The organization above described is particularly applicable to use upon smokingroom tables, the match-holder performing its customary function, the bell enabling one to summon an attendant, and the game apparatus furnishing an agreeable diversion.
In the form of the invention illustrated in Figs. 6 and 7 a circular base 40 is shown, having a recess in which is seated a vertical cylindrical casing 41, closed at its top by a cap 42, of non-magnetic material, as is also the base. The casing itself may be of steel magnetized and divided longitudinally, leaving an opening 42 which both furnishes the magnetic poles and also the space through which the designs upon the wheels are seen. The wheels may be substantially the same'as in the form previously described, though the designs have been shown as those of dice instead of cards. Their shaft is seated in the base and has a bearing in the cap and extends into a bell 42*, carried upon said cap, this bell being conveniently supported in a similar manner to that hereinbefore described. The shaft is shown as squared at 43 to receive afinger-piece or operating member 44, which slides in the bracket enlargement which carries the bell and by the connection with the shaft may move longitudi nally thereof while still being capable of transmitting a movement of rotation. The finger-piece rests upon the end of the lever of the striking mechanism, and its depression sounds the bell in the usual manner. At the same time the turning of the finger-piece starts the design-wheels in rotation, as does the member 17 of the firstmentioned form. This elimination of a portion of the elements serves to simplify the structure and furnishes a more compact arrangement.
Having thus described my invention, I claim as new and desire to secure by Letters Patent- 1. In a game apparatus, the combination with a plurality of independently-movable members each having a series of successive designs and also having magnetic portions similar to the designs in number and position, of operating means for the members, and a magnet having its poles situated adjacent to the magnetic portions of the members, said poles being separated by a space equal to the distance between two of the magnetic portions.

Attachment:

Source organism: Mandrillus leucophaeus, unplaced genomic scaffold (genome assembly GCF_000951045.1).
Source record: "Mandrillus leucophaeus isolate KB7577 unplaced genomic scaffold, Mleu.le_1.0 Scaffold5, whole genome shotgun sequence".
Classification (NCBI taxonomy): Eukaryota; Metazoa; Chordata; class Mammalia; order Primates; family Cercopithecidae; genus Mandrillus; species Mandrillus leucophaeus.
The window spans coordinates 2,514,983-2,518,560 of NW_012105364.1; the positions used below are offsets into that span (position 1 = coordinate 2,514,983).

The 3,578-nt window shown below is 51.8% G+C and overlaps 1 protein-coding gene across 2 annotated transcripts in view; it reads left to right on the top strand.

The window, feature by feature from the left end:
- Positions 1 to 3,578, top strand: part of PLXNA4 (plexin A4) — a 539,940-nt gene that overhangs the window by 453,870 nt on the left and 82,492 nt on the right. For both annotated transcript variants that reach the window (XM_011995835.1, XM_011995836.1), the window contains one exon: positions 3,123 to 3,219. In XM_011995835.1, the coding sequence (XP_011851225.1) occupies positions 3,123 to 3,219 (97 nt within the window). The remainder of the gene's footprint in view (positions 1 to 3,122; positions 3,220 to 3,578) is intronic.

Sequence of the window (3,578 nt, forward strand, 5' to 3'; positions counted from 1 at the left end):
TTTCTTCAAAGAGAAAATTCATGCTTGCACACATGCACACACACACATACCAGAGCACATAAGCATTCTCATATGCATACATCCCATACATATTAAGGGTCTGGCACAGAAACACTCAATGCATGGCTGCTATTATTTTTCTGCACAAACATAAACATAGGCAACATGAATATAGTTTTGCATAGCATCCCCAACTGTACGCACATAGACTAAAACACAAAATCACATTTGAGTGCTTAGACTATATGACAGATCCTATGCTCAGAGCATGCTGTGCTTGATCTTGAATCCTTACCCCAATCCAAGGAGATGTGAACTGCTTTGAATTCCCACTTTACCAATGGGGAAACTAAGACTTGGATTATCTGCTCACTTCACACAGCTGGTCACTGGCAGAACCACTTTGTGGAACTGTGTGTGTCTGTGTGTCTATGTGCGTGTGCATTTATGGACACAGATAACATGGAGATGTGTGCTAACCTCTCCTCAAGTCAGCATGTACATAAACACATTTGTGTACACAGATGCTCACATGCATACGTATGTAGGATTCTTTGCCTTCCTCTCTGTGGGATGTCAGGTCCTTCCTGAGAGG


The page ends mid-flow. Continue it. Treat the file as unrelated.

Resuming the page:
2. In a game apparatus, the combination with a movable member having a series of designs, and a series of magnetizable portions equal in number to the number of designs, of means for operating said member, and a magnet having its poles situated adjacent to the c path of movement of the magnetizable portions of the members and separated from each other by a space equal to the distance between two of said magnetizable portions.
3. In a game apparatus, the combination with a magnetized casing provided with an opening, of a movable magnetizable member having designs visible through the opening, and means for operating the member.
4. In a game apparatus, the combination with a magnetized casing provided with an opening at each side of which the magnetic poles are situated, of a movable member having designs visible through the opening, and also having magnetizable portions separated by a space equal to the distance between the poles of the casing, and means for operating the members.
5. In a game apparatus, the combination with a magnetic casing provided with an opening, movable magnetic members having designs visible through the casing-opening, and operating means for the members.
6. In a game apparatus, the combination with a magnetic casing provided with an opening, at each side of which the magnetpoles are situated, of a plurality of independently-movable members having designs visible through the casing-opening and also havof a plurality of independently 10 being reciprocably and rotatably mounted,
and a pivoted bell-ton ue located with a por tion in the path of sai o erating member.
In testimony whereof I have signed my name to this specification in the presence of tWo subscribing Witnesses.
HORACE E. HENWOOD.
Witnesses J NO. M. BITTER, SYLVANUS H. COBB.